“To love at all is to be vulnerable. Love anything and your heart will be wrung and possibly broken. If you want to make sure of keeping it intact you must give it to no one, not even an animal. Wrap it carefully round with hobbies and little luxuries; avoid all entanglements. Lock it up safe in the casket or coffin of your selfishness. But in that casket, safe, dark, motionless, airless, it will change. It will not be broken; it will become unbreakable, impenetrable, irredeemable. To love is to be vulnerable.”

The best things in life contain the risk of pain…it is courageous to know this and pursue these things anyway.

Divine Transparency

In the previous post we discussed the safety of the divine community. In this post,  I would like to look a little deeper into one dimension of a safe community. Meaningful relationships are always marked by transparency, openness and vulnerability. Again, if the Triune God is the blueprint for all relationships we might expect to find some of these dynamics within that community. Sure enough, we do. I want to briefly explore three texts that touch on these overlapping themes.

  • “For the Spirit searches everything, even the depths of God. For who knows a person’s thoughts except the spirit of that person, which is in him? So also no one comprehends the thoughts of God except the Spirit of God” (1 Corinthians 2:10-11).

Astonishing, this passage gives us a glimpse into the Triune relationship. The Spirit searches, explores and inquires into the thoughts of the Father. He journeys the heights and depths of God himself. The language is relational. The Father is welcoming, open and transparent. The Spirit responds to the openness of the Father with investigative energy. The Spirit is privy to the thoughts of God…he knows them all.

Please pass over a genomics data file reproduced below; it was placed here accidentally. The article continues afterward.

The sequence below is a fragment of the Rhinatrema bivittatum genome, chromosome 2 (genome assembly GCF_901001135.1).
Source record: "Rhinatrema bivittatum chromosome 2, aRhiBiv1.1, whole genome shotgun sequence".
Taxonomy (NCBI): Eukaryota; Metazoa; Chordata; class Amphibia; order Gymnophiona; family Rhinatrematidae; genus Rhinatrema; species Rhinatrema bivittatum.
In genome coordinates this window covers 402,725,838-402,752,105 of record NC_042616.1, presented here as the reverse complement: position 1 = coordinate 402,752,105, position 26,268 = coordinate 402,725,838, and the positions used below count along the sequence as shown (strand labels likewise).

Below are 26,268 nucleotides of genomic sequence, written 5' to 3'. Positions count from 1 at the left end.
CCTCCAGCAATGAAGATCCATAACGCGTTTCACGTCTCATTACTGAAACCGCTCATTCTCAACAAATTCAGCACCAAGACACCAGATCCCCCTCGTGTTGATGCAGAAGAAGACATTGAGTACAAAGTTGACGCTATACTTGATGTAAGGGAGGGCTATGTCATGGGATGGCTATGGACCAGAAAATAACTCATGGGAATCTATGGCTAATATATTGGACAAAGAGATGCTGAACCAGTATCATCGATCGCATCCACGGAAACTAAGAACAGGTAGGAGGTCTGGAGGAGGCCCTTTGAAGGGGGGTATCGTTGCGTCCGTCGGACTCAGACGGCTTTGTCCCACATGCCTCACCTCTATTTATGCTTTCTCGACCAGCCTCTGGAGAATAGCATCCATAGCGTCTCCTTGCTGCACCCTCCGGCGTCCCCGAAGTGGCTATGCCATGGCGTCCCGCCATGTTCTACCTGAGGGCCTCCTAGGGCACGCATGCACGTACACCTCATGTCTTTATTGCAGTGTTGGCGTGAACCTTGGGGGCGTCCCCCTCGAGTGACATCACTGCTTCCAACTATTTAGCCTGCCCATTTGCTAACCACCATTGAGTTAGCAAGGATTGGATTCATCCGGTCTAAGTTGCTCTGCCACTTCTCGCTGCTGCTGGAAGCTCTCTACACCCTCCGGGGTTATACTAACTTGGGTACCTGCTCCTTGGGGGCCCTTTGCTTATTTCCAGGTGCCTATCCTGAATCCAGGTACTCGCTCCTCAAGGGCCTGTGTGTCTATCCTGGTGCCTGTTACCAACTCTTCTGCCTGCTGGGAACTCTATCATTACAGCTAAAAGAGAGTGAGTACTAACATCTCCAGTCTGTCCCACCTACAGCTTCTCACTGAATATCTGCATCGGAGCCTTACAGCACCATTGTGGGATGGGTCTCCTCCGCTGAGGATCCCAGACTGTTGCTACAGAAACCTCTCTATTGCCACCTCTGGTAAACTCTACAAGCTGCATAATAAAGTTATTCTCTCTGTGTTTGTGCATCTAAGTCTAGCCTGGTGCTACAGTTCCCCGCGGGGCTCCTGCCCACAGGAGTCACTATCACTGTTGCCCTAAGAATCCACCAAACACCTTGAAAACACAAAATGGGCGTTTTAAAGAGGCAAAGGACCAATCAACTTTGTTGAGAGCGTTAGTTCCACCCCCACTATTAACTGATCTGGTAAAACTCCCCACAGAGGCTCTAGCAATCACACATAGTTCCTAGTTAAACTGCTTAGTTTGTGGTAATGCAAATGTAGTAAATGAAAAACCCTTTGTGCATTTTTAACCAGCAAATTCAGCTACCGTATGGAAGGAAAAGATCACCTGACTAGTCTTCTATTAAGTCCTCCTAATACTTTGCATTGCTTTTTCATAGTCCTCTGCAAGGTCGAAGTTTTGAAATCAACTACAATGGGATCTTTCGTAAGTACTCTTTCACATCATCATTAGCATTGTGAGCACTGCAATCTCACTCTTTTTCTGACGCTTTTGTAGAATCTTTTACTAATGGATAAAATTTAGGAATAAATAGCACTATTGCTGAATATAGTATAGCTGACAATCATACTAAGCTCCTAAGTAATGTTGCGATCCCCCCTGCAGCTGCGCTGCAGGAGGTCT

• “Likewise the Spirit helps us in our weakness. For we do not know what to pray for as we ought, but the Spirit himself intercedes for us with groanings too deep for words. And he who searches hearts knows what is the mind of the Spirit, because the Spirit intercedes for the saints according to the will of God” (Romans 8:26-27).

The Father has an intimate knowledge of the Spirit’s mind. Unintelligible groanings to us are clear to the Father because he knows the thoughts of the Spirit. The unity of will and purpose between the Father and Spirit is foundational to this mutual understanding. The text is relational once again. This divine knowing is something that seems to require openness on the part of the Father and Spirit. Though completely equal in omniscience…there appears to be some mechanism of divine sharing that facilitates this knowledge.

  • “All things have been handed over to me by my Father, and no one knows the Son except the Father, and no one knows the Father except the Son and anyone to whom the Son chooses to reveal him” (Matthew 11:27).

Exclusive knowledge of the Father belongs to the Son. Exclusive knowledge of the Son belongs to the Father. This text brilliantly displays the intimacy of the Godhead. God alone knows God. The Father gives the Son total access and vice versa. Revelation…a gracious introduction of the Father through the Son by the Spirit…is the only way one comes to know God.